wilburpan

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About wilburpan

  • Rank
    Journeyman Poster
  • Birthday 10/03/1964

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    http://giantcypress.net

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  • Gender
    Male
  • Location
    East Brunswick, NJ
  • Woodworking Interests
    Mainly hand tools, especially Japanese hand tools. Long term goal is to build a guitar.

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  1. Get some weatherstripping tape and attach it around the metal sleeve that the bag slides over. When you install the bag and cinch down the band clamp, the compression of the bag over the foam rubber of the weatherstripping tape will create a tight seal, even if you have pleats.
  2. Here’s Peter’s blog: https://pfollansbee.wordpress.com And here’s a fantastic book that he cowrote showing how to make a joint stool using green wood. Even if you don’t like the actual piece, the information on using green wood in a project is terrific. http://lostartpress.com/collections/books/products/make-a-joint-stool-from-a-tree And just in case this might be useful, here’s a link to how I built my Roubo out of 4x4’s. These were kiln dried, but as Shannon pointed out, probably not down to less than 10% due to the fact that it’s construction lumber. http://giantcypress.net/tagged/roubo/chrono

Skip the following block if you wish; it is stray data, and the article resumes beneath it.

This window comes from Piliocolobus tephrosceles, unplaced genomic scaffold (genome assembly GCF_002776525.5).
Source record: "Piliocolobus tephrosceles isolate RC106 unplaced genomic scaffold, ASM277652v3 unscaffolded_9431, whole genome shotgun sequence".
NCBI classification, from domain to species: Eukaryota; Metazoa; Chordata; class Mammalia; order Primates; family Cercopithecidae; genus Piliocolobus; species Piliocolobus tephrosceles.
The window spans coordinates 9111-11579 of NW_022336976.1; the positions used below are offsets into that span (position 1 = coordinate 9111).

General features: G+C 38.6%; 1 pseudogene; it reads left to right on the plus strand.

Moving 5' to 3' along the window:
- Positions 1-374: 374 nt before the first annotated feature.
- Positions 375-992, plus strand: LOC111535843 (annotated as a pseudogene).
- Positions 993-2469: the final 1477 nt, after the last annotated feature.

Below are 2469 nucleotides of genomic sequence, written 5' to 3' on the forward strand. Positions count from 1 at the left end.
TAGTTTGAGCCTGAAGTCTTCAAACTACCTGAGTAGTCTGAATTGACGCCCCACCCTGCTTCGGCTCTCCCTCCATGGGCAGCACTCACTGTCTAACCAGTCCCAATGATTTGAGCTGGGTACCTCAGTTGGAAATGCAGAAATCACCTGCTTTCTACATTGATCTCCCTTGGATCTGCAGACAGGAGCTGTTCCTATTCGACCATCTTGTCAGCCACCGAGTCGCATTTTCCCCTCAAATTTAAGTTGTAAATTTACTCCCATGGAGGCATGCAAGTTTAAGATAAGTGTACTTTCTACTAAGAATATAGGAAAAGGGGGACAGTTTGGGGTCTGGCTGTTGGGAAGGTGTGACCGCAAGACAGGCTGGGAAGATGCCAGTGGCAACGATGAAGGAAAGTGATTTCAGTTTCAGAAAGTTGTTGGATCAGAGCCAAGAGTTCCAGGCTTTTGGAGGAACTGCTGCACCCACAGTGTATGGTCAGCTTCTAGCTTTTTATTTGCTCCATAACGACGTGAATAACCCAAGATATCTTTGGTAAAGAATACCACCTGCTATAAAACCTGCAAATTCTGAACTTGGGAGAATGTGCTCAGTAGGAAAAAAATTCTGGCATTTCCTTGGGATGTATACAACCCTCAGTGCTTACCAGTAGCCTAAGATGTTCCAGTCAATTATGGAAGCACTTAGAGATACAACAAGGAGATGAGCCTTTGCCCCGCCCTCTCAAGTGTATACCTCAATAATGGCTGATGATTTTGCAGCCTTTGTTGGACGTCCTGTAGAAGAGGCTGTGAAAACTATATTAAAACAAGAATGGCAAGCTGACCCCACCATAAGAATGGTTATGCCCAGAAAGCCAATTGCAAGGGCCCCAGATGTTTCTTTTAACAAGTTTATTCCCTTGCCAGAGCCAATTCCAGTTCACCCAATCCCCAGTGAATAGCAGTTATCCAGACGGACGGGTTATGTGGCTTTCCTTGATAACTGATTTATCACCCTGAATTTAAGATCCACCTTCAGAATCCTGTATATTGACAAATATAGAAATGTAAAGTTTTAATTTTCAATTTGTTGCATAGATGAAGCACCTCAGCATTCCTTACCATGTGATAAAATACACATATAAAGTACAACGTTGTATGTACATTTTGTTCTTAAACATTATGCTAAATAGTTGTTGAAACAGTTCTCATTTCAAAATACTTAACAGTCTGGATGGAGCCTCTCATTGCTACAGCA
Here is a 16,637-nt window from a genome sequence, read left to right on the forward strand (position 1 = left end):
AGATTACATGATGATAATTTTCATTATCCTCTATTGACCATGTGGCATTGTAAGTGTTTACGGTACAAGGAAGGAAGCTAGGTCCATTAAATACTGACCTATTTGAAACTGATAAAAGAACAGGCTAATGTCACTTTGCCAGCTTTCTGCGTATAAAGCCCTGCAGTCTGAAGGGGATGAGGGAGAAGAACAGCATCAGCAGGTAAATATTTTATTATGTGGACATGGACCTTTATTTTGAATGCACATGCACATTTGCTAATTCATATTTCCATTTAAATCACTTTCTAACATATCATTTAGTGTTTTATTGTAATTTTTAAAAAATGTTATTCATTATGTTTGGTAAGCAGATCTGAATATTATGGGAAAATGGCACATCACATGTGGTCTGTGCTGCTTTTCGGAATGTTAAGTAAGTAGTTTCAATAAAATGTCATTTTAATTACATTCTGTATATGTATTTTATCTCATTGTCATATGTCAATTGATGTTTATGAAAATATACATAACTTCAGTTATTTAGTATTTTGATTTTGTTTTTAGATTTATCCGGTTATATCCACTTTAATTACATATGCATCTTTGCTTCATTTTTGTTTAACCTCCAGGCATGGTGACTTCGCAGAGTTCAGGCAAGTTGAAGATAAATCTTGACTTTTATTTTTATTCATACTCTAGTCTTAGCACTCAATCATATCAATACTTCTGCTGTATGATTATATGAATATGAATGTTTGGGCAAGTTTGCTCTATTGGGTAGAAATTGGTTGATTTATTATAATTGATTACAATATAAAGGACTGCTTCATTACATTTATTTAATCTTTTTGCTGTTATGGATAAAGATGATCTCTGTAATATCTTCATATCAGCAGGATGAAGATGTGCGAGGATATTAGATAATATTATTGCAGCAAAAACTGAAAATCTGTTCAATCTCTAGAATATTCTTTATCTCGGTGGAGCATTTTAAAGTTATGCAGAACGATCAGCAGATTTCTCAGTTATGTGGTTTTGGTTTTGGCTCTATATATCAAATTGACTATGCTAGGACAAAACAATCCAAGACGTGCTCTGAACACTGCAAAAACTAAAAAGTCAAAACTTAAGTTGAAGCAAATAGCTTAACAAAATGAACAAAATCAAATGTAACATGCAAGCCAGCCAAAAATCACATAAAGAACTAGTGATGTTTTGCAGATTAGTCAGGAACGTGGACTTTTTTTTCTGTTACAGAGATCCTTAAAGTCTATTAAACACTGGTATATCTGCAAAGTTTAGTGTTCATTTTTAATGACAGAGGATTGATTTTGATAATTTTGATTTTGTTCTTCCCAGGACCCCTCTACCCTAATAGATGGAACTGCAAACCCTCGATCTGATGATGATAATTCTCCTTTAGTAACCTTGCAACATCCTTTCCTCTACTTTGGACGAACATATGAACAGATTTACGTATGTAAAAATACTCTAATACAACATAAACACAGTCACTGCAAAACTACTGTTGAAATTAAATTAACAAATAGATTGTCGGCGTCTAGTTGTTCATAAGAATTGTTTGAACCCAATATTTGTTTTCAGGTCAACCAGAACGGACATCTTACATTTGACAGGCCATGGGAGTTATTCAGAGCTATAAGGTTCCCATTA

3. There’s nothing wrong with working with less than fully-dried lumber if you account for future wood movement in the design. Just ask Peter Follansbee. This is what I would do. If your ash lumber is cut in such a way that you can orient the boards for your bench top so that the growth rings wind up running vertically, then go for it. As the boards continue to dry out, they will mainly shrink top to bottom, meaning that you’re going to mitigate any wood movement issues as that process goes forward. In fact, by doing so, you’re essentially making a big laminated quarter sawn slab for your bench top. This is what I did for my bench top, and it’s awesome. If your boards won’t allow you to do that, and you still want to make a Roubo, orient the boards for your bench top so that the heart side of the board is facing upwards. In that orientation, the bench top will tend to move so that it cups on the bottom side (See the top block in the diagram. This is your bench top upside down.). If the bench top moves this way as it dries, the tops of the legs will move inward, causing a splay in the legs, making your bench more stable. In fact, that’s what Roubo says to do with the big slab of wood used to make Roubo benches back in the day. And I’m relatively sure that they didn’t wait until the 20” wide, 6” thick slab was down to less than 10% MC before putting it to use.